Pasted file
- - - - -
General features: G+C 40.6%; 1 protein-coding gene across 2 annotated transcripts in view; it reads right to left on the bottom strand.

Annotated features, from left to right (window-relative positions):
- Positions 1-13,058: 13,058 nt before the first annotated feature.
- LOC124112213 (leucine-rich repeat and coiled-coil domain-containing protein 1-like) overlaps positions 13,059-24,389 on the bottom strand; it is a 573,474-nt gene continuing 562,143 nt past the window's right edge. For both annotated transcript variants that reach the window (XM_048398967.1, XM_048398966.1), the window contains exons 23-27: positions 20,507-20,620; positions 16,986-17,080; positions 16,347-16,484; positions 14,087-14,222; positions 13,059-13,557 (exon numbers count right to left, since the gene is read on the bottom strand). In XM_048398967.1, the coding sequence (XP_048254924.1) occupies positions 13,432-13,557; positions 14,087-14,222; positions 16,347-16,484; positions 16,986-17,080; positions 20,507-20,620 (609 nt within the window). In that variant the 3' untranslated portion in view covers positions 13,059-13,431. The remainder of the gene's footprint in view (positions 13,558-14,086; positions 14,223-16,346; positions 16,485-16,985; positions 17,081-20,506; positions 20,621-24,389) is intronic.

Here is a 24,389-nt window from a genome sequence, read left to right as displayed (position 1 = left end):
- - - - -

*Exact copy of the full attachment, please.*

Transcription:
General features: G+C 40.6%; 1 protein-coding gene across 2 annotated transcripts in view; it reads right to left on the bottom strand.

Annotated features, from left to right (window-relative positions):
- Positions 1-13,058: 13,058 nt before the first annotated feature.
- LOC124112213 (leucine-rich repeat and coiled-coil domain-containing protein 1-like) overlaps positions 13,059-24,389 on the bottom strand; it is a 573,474-nt gene continuing 562,143 nt past the window's right edge. For both annotated transcript variants that reach the window (XM_048398967.1, XM_048398966.1), the window contains exons 23-27: positions 20,507-20,620; positions 16,986-17,080; positions 16,347-16,484; positions 14,087-14,222; positions 13,059-13,557 (exon numbers count right to left, since the gene is read on the bottom strand). In XM_048398967.1, the coding sequence (XP_048254924.1) occupies positions 13,432-13,557; positions 14,087-14,222; positions 16,347-16,484; positions 16,986-17,080; positions 20,507-20,620 (609 nt within the window). In that variant the 3' untranslated portion in view covers positions 13,059-13,431. The remainder of the gene's footprint in view (positions 13,558-14,086; positions 14,223-16,346; positions 16,485-16,985; positions 17,081-20,506; positions 20,621-24,389) is intronic.

Here is a 24,389-nt window from a genome sequence, read left to right as displayed (position 1 = left end):